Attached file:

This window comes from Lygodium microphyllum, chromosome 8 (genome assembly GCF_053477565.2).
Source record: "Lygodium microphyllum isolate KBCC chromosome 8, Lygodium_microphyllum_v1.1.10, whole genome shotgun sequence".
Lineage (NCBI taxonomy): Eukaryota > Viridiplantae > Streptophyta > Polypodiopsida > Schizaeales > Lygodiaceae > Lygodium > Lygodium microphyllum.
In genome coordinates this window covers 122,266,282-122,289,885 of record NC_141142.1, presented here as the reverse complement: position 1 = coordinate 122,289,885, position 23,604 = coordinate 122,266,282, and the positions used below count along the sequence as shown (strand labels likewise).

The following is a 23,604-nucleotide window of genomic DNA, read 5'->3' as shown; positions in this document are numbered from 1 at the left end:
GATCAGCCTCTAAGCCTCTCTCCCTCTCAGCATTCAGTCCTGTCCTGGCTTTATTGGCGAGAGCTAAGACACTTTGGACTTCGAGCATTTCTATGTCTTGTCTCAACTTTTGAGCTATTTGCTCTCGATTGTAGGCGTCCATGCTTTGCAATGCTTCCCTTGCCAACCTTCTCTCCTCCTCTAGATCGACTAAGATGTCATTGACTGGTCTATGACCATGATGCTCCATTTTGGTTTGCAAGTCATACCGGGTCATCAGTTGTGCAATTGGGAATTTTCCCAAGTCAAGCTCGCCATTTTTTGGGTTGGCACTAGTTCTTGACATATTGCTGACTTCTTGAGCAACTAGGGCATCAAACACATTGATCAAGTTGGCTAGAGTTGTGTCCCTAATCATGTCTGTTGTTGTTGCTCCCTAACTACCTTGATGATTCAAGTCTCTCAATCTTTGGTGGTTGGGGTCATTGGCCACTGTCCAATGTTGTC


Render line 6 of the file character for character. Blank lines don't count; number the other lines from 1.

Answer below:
GATCAGCCTCTAAGCCTCTCTCCCTCTCAGCATTCAGTCCTGTCCTGGCTTTATTGGCGAGAGCTAAGACACTTTGGACTTCGAGCATTTCTATGTCTTGTCTCAACTTTTGAGCTATTTGCTCTCGATTGTAGGCGTCCATGCTTTGCAATGCTTCCCTTGCCAACCTTCTCTCCTCCTCTAGATCGACTAAGATGTCATTGACTGGTCTATGACCATGATGCTCCATTTTGGTTTGCAAGTCATACCGGGTCATCAGTTGTGCAATTGGGAATTTTCCCAAGTCAAGCTCGCCATTTTTTGGGTTGGCACTAGTTCTTGACATATTGCTGACTTCTTGAGCAACTAGGGCATCAAACACATTGATCAAGTTGGCTAGAGTTGTGTCCCTAATCATGTCTGTTGTTGTTGCTCCCTAACTACCTTGATGATTCAAGTCTCTCAATCTTTGGTGGTTGGGGTCATTGGCCACTGTCCAATGTTGTC